Rating: 4 stars
Avalon Harwood and Maximillian "Mac" Coltrane spent pretty much every summer together growing up, when the wealthy Coltrane family visited their giant mansion. First they were the best of friends, which developed into something more, until at seventeen, Mac broke Avalon's heart when she heard him talking dismissively about her to his father. They never saw each other again, until now.
In the intervening years, Avalon has developed a highly successful app and runs her own tech company out of San Francisco. Mac's father was arrested for fraud and embezzling and his family lost all their money. No one really knows what happened to Mac or his brother. After coming home unexpectedly and finding her boyfriend of several years sleeping with their intern, in their bed, Avalon goes home to her parents in Hellcat Canyon. While angry and grieving for her lost relationship, she discovers that the big Victorian mansion the Coltranes used to own is up for auction and she impulsively decides to buy it, only to find the price being pushed up constantly by some stuffy lawyer. Turns out the lawyer was working for Mac, who has been working as a caretaker at the house and was hoping to buy back the family house, only to be outbid by Avalon, the girl that got away.
Avalon has decided to refurbish the house and sell it to a San Francisco friend looking for a new location for corporate retreats. She hadn't quite expected that the house was going to cost her so much. She's also dismayed to discover that part of the land she remembers so fondly playing on growing up, including the hot springs and the bathing area over by Devil's Leap, are NOT included in the purchasing price. They belong to her neighbour, in fact, none other than the house's caretaker, Mac. He still wants to buy the house from Avalon and decides to do everything in his power to sabotage her sale to what he considers corporate hacks. Avalon refuses to be bested, and they begin a battle of wits and elaborate pranks, while fighting their mutual attraction.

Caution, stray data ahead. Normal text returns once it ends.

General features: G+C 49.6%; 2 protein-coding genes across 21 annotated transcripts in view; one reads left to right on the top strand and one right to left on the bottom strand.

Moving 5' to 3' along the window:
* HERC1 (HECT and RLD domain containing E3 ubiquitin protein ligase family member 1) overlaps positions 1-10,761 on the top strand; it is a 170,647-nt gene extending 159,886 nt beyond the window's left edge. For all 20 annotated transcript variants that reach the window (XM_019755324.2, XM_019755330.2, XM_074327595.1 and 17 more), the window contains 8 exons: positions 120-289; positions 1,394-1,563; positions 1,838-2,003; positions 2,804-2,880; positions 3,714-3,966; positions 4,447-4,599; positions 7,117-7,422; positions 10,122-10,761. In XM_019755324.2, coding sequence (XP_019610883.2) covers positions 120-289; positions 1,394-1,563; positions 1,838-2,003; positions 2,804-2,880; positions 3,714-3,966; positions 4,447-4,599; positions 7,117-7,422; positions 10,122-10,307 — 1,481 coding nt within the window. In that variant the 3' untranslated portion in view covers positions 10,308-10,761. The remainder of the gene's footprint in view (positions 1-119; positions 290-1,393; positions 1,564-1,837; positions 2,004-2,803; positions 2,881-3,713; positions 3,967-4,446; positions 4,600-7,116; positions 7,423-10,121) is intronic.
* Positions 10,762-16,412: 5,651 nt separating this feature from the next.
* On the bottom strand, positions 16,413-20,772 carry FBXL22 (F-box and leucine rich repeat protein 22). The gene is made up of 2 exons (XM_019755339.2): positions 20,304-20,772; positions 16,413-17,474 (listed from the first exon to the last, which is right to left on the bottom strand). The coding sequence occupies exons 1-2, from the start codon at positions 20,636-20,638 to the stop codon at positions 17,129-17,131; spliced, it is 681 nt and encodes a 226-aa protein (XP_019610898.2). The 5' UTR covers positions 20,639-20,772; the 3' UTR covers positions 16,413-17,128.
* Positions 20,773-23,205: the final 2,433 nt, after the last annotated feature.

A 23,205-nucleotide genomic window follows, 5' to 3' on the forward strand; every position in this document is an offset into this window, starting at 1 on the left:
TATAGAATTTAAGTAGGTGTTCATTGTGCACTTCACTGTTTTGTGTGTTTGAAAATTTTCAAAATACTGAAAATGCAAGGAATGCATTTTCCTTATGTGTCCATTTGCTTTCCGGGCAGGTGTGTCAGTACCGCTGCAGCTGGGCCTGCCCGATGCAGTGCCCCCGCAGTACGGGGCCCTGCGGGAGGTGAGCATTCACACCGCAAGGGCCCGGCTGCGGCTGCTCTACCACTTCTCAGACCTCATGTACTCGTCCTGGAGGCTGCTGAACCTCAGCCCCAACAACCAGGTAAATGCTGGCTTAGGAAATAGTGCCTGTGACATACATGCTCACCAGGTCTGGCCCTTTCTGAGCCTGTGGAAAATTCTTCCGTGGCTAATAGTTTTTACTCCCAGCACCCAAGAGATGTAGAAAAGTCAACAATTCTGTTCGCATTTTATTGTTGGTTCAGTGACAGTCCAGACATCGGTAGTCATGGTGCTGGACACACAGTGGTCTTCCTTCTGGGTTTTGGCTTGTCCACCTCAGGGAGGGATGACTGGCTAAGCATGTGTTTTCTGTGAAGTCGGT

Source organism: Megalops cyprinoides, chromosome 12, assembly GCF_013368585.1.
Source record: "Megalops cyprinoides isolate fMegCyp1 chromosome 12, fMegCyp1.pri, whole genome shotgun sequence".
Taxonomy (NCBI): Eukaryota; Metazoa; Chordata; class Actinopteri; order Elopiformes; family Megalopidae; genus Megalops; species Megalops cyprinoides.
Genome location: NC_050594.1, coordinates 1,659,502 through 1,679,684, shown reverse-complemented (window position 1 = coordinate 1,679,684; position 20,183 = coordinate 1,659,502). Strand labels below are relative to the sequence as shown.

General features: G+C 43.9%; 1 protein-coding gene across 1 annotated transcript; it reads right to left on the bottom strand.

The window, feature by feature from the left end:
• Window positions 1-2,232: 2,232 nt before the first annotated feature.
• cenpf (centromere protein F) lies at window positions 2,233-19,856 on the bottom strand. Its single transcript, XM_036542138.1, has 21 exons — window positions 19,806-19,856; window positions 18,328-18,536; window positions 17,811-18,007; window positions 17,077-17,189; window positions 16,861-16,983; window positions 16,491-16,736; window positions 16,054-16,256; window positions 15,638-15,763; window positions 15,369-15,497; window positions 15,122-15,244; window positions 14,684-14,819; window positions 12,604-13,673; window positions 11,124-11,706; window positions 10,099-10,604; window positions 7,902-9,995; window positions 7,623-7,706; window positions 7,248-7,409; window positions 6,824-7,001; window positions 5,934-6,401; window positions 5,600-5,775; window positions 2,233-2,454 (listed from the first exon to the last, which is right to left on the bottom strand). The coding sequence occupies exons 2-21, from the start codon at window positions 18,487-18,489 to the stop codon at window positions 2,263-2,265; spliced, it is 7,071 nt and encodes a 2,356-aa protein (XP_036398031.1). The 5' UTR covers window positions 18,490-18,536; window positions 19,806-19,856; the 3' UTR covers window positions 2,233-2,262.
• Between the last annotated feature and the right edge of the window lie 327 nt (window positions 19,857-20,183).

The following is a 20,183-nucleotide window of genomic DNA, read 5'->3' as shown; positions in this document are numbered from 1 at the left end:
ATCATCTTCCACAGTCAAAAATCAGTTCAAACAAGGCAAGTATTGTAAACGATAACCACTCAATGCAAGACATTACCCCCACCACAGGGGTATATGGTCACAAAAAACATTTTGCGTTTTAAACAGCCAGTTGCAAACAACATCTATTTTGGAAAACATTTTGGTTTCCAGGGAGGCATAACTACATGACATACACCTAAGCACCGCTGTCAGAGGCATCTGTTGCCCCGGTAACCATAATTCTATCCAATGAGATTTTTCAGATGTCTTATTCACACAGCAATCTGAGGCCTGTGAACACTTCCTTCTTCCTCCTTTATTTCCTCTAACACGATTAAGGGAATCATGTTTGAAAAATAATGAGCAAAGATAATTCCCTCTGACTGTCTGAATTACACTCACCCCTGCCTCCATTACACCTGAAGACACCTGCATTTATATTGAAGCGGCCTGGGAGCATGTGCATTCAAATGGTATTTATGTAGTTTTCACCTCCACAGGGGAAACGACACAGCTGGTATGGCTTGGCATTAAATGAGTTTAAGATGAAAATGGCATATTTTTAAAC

One of my major gripes in previous reviews of Long's contemporaries is her complete failure to address safe sex, which is not really necessary in Regency historicals, but really should be a feature of all contemporary romance. It does not need to take up a lot of page real estate, but responsible couples, especially individuals who haven't seen each other for the best end of two decades, should probably have a brief conversation about being STD free, whether the woman is on the pill, or they should just use condoms as a default. In this book, there is at least one love scene where condoms seem to make an appearance, which is better than in previous books, but there are still several where apparently the couple just don't care about things like pregnancy or STDs. It really does make me annoyed.
While I'm a huge fan of many of Julie Anne Long's historical novels, her contemporaries have been a bit hit and miss and while I by no means disliked them, they've not exactly stayed in my memory and I certainly have never felt a need to re-read them, which I frequently do with my favourite romances. While a lot of romance bloggers have been raving about the previous two books in the Hellcat Canyon series, this is the first one I felt I could whole-heartedly give four stars to. It doesn't hurt that while Avalon and Mac were childhood sweethearts of a sort, the comment Avalon overheard made her hate him, and returning to fight for the house now makes them rivals. I'm a sucker for a good enemies to lovers story, especially if it involves the various parties trying to one-up one another with creative and not too harmful pranks. See also The Hating Game by Sally Thorne and Dating You/Hating You by Christina Lauren.
While Long is not back on my pre-order list (which she was for her historicals), she's now closer to "would possibly buy for full price" than she was based on her previous contemporaries. I thought this one was fun, and there were a lot of quirky elements, like a girl scout troop full of adorable young ladies, some goats, a fluffy dog and other things that amused me while reading. I wouldn't necessarily recommend you rush out and read the previous two books in the series, unless you get them from the library, but this one is worth your time.
Judging a book by its cover: I really don't particularly like the exaggerated poses of the couples on these Julie Anne Long contemporaries, and once again, I just think it's a bit much. The landscape in the picture is different from that described in the book, and I really just don't think people do embraces like that unless forced to. The whimsically tilted letter in the title font just makes my eye twitch. Please Avon cover designers, go for something a bit more sedate next time.
Crossposted on Cannonball Read.